VISUAL COMMUNICATION



open mouth grin: This is where the mouth is open, the corners of the mouth are drawn back, and the teeth are showing (Estes, 1991). This display is shown when an individual is threatened by a more dominant individual that it fears (Estes, 1991).

open mouth threat: This is where the mouth is open, the teeth are covered by the lips, and the eyes are staring forward at the receiver (Estes, 1991). This display is done to threaten a subordinate (Estes, 1991).

tense-mouth face: This is where the lips are compressed tightly and the eyes are staring at the receiver (Estes, 1991). This display occurs before or during the chasing of a subordinate and before or during copulation (Estes, 1991).

pout face: This is where the eyes are opened and the lips are pushed forward making an "O" shape (Estes, 1991). This display occur in circumstances of frustration or anxiety such as after an attack, rejection of grooming, when an infant is lost, and after detecting a strange object (Estes, 1991).

play face: This is where the eyes are open and the mouth is open but the teeth are not showing (Estes, 1991). This display occurs during play with other conspecifics (Estes, 1991).

head-tipping: This is where the head is jerked upward then backward and is accompanied by a soft bark (Estes, 1991). This is a low-intensity threat given by a dominant individual when a subordinate comes to close when the individual is feeding (Estes, 1991).

arm-raising: This is where the arm or forearm is raised with the palm towards the receiver (Estes, 1991). This is a low-intensity threat given by a dominant individual when a subordinate comes to close when the individual is feeding (Estes, 1991).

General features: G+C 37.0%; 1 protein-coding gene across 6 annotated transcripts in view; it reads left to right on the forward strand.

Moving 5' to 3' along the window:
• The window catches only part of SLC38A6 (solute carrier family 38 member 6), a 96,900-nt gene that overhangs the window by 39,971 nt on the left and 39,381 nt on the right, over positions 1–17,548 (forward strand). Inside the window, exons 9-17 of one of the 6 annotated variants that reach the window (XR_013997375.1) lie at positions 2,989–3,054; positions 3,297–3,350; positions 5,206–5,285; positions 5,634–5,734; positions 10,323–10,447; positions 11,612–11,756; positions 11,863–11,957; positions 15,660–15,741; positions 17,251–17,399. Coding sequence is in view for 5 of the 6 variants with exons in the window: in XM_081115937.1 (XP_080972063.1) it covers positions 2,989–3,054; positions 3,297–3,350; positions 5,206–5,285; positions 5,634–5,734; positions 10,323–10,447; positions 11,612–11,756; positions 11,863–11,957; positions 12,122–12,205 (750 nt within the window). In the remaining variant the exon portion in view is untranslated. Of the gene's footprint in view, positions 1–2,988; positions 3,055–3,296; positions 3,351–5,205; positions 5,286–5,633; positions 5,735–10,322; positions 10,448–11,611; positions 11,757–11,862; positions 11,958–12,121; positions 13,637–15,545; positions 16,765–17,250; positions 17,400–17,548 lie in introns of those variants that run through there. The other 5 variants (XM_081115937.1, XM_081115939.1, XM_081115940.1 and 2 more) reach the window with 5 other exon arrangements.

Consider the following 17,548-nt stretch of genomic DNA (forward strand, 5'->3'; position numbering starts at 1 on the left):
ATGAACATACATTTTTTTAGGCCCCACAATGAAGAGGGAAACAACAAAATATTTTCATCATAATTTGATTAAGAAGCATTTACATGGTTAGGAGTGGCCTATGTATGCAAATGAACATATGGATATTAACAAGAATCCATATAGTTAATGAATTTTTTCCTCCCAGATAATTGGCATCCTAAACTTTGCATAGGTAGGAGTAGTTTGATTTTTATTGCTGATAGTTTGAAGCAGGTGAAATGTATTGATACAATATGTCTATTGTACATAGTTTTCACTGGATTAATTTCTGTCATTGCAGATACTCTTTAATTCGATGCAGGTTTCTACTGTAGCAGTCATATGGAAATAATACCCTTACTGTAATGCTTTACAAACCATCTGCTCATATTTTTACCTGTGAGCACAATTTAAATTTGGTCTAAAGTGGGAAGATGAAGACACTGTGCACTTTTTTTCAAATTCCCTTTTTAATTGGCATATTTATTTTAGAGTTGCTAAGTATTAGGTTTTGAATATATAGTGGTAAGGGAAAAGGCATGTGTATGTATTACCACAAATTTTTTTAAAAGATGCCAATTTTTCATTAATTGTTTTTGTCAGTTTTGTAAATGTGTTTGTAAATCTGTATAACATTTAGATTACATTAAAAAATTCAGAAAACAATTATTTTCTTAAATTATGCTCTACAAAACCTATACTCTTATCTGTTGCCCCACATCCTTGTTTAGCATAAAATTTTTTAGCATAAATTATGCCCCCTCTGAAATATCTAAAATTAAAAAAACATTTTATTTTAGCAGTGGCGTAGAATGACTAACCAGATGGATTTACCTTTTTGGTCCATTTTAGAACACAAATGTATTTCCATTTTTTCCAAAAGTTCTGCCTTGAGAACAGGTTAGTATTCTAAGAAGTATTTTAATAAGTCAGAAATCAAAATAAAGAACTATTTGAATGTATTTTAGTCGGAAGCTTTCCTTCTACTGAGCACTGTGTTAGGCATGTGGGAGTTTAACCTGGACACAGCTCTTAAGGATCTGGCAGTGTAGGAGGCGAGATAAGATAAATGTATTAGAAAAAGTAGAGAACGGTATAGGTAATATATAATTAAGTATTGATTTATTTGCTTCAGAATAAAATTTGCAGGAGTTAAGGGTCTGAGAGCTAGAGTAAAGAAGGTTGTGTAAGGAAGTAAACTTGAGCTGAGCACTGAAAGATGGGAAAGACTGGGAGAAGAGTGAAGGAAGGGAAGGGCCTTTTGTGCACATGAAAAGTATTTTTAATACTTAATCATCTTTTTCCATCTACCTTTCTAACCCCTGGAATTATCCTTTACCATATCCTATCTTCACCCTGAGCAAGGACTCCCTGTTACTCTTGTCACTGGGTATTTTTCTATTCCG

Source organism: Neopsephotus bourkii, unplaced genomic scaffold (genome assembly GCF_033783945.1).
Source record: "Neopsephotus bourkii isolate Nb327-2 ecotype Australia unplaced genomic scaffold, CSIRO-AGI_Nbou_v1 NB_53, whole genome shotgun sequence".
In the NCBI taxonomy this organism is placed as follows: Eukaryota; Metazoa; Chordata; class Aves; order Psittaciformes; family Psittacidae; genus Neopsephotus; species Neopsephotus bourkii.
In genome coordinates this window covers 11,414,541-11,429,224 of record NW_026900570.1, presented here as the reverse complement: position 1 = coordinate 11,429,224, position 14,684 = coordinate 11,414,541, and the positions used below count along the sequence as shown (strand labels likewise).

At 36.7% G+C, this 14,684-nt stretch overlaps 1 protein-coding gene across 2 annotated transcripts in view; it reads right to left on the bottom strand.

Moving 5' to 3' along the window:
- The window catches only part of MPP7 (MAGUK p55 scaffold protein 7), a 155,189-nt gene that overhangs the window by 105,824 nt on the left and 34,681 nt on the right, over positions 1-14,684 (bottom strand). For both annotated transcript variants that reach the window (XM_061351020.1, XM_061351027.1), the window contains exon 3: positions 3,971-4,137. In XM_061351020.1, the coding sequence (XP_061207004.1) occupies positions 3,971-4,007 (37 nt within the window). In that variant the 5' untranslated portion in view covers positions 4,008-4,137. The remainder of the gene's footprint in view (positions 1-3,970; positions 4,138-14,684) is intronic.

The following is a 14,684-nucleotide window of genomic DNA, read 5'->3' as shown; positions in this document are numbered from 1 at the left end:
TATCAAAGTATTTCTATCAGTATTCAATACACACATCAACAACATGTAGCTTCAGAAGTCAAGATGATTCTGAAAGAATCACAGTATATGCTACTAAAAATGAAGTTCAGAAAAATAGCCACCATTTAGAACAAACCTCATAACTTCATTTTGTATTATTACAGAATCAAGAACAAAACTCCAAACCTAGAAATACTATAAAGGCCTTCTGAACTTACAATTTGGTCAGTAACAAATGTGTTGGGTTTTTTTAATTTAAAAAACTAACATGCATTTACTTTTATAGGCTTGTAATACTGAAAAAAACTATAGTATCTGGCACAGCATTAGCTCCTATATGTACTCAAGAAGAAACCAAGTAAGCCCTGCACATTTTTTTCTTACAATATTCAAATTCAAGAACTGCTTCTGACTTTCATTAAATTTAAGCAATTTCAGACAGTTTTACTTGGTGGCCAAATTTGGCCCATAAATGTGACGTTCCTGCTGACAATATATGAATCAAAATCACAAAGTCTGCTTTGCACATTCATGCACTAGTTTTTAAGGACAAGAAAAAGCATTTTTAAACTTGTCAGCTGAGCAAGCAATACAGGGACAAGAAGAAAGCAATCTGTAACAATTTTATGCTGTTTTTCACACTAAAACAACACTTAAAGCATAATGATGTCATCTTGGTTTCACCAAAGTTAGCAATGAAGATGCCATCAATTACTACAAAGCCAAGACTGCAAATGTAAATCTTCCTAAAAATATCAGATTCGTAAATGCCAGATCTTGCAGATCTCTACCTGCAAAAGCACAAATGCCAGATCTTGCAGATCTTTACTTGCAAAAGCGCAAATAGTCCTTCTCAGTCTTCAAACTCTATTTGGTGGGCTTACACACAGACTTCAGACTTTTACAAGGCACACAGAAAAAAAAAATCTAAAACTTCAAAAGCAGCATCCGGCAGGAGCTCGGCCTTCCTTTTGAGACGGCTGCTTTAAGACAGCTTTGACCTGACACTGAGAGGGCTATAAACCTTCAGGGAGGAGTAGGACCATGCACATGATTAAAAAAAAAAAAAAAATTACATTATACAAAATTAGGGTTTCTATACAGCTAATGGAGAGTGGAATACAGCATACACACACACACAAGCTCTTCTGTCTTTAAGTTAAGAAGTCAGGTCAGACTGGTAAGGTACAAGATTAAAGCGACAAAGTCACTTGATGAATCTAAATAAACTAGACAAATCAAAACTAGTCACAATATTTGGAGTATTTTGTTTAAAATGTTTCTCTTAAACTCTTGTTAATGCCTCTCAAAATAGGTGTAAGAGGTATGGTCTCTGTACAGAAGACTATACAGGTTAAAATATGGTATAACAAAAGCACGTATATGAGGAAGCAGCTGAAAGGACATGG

hitting away: This is where the back of the hand is motioned toward the receiver (Estes, 1991). This is a low-intensity threat given by a dominant individual when a subordinate comes to close when the individual is feeding (Estes, 1991). This also occurs when an individual is startled by an insect or a snake (Estes, 1991).

flapping: This a downward slap toward the receiver (Estes, 1991). This display occurs during interfemale aggression (Estes, 1991).

bipedal swagger: This is a side-to-side swaying while the individual is either standing or walking on two legs, and the shoulders are hunched, the hair is bristling, and the arms are held out (Estes, 1991). This occurs as a threat display between two males of near equal rank and is also seen during courtship (Estes, 1991).

quadrupedal hunch: This is where the head is bent and drawn into the shoulders while the individual is in a quadrupedal stance, and the back is rounded (Estes, 1991). This is a high-intensity threat display to an opponent who is equal or near equal, and an attack may come after this (Estes, 1991).

social presenting: This is where the individual is in a quadrupedal stance with the rump facing the receiver (Estes, 1991). This is performed by females to males and by subordinate males to more dominant males (Estes, 1991). Open mouth grin may occur by the individual as they look over their shoulder at the receiver (Estes, 1991). This is a submissive stance and occurs after an attack by the attackee (Estes, 1991).

bowing: This is where an individual is facing the receiver, standing in a quadrupedal stance with the elbows bent lower than the knees so that the head is lowered and the rump is in the air (Estes, 1991). This is done by a subordinate (especially a female) when approaching a male that has done a threat display (Estes, 1991).

bobbing: This is where the individual performs push-ups with the arms bowed (Estes, 1991). This is done by adolescent males when a high-ranking male approaches, and is accompanied by pant-grunts (Estes, 1991).

bending-away: This is where an individual leans away from another with the arms close to the body and flexed at the wrist or elbow (Estes, 1991). This is done by young individuals when an adult male passes by, and can be accompanied by soft pants (Estes, 1991).

charging display: This is where an individual is running and/or throwing objects such as branches or stones and/or pant-hooting, drumming, slapping, stamping, and screaming (Estes, 1991). This display is performed by adult males and occurs when a dominant meets another individual after a long time or done by the alpha male to keep all others subordinate to him (Estes, 1991). This display also occurs by an adult male when there is a heavy rainstorm (Estes, 1991).

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